Mike and I were sitting on the porch last night lamenting that Wilfred is in reruns now until next season. He asked if I thought I could write a show that was as funny as Wilfred and I wanted to respond, “Right, like in my sleep? Because that’s the only time I’d have to do that.” I shrugged and responded, “Probably not, I’m not that funny. But I was thinking about writing a new book.” Many of the people I know (many of whom are therapists) would ask a clarification question (“About what?”) but my husband isn’t like that; he just moves on to the next topic. When I realized he wasn’t going to ask me what I wanted to write about, I turned to go inside. “Babe,” he began pensively, “do you have any ‘me time?’ Like time when you do stuff for yourself?” “What’s that?” I asked, quasi-jokingly. He thought some more and asked, “Well what if I could give you an hour a day to relax? Do you think that would help? What would you do with that hour? You can’t Facebook or grade or write your dissertation, none of the have to stuff. What would you do?” And I seriously couldn’t answer him except to laugh and say, “Nap?”

But here’s the thing – my husband works and goes to school. He’s out of the house just as long as I am every day, and has homework on top of that. So his offer to me wasn’t even physically possible. But he does spend a lot of his time at home watching TV and playing video games while I spend my time cleaning and chasing a little boy. Doing laundry while he watches TV makes me so angry. But when I tell him why I’m angry he tells me that I’m requiring him to go by my expectations (the laundry or dishes need to be done on my schedule) and that’s not fair to him. My response would be, “If we went by your schedule the dishes would get done once per month,” but I refrain. Not talking back to your spouse takes a lot of mental energy, and is just one of the things that sucks my mental and physical energy during the day. If he just did a share of the day-to-day stuff then I wouldn’t need an hour – we’d both have time left over after the chores for the day are through.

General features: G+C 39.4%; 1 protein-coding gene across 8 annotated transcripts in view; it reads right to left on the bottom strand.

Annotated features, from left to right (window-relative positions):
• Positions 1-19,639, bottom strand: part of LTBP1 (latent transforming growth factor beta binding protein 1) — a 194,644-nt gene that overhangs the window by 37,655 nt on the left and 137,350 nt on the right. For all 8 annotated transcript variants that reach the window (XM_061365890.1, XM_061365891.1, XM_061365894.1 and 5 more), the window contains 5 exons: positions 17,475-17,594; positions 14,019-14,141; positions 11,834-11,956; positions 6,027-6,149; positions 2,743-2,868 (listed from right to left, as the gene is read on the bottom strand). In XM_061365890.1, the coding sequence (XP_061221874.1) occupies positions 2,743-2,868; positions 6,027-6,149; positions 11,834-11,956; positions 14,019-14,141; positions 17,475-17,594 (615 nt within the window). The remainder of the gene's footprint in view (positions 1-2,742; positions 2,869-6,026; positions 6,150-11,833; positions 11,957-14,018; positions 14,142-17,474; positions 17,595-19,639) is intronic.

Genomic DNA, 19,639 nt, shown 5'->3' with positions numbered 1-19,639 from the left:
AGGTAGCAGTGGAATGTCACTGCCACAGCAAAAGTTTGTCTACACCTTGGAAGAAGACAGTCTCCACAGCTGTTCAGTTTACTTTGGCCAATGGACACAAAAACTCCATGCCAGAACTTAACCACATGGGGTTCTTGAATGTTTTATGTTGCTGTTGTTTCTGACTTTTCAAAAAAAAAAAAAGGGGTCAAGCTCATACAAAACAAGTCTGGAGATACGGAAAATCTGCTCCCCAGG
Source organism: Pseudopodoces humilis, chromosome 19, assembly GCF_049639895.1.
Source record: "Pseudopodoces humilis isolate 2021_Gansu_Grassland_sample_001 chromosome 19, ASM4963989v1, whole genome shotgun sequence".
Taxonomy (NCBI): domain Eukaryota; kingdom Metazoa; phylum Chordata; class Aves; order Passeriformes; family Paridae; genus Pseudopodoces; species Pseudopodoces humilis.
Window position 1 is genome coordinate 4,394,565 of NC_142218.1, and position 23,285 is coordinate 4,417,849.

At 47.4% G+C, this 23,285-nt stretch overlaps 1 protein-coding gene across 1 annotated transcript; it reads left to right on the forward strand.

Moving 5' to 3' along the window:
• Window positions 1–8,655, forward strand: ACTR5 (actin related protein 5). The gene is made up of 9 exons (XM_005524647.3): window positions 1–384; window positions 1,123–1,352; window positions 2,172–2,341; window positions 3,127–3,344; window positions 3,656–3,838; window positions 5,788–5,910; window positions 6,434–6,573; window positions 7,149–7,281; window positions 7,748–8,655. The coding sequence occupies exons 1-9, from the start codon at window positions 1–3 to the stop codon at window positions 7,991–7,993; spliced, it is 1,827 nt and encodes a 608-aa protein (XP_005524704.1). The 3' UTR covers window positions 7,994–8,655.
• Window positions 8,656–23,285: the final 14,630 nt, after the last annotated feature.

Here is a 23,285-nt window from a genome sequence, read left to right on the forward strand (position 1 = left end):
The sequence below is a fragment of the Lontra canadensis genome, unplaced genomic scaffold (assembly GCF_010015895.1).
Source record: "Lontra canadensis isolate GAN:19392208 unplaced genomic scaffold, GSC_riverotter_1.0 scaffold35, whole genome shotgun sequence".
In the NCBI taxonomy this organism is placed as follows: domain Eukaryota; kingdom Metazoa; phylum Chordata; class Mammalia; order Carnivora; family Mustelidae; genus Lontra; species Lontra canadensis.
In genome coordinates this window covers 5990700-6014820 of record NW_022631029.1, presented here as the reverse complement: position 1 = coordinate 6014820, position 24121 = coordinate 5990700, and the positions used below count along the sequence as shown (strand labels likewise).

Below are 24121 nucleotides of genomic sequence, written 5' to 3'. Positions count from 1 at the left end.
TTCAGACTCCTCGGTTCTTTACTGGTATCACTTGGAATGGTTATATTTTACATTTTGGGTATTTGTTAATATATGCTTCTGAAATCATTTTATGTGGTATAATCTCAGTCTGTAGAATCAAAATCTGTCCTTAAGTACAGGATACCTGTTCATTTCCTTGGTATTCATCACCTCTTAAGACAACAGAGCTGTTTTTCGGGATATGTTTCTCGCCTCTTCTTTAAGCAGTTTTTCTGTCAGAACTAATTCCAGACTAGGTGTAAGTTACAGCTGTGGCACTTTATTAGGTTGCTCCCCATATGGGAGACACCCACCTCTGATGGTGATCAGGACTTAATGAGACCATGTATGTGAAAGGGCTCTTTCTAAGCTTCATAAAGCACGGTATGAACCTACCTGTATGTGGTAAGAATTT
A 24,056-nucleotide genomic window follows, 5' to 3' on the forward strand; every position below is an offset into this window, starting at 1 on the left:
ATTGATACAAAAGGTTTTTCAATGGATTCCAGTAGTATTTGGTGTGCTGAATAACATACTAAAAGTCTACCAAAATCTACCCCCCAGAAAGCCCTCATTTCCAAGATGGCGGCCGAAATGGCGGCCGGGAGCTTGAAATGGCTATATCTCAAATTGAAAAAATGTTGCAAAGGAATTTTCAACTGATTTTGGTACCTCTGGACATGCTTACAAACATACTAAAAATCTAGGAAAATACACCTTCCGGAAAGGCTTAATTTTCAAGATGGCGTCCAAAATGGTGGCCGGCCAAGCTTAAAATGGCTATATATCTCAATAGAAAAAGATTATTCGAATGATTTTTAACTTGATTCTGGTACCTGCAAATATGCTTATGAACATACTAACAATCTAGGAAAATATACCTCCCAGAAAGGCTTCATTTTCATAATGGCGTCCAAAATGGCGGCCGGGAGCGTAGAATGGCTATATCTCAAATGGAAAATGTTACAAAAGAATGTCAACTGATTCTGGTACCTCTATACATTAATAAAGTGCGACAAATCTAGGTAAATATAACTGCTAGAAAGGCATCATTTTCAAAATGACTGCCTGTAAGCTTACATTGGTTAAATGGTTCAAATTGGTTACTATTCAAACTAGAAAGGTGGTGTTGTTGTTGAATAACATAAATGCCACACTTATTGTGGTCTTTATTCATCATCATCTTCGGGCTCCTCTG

So like I said, I rarely do this. I rarely complain about my stuff or what other people aren’t doing. But when my husband says, “We should start going to the gym,” I would love to respond, “We’d have time to do that if you and I worked as a team rather than me working as a manager and you acting like a non-fireable employee.”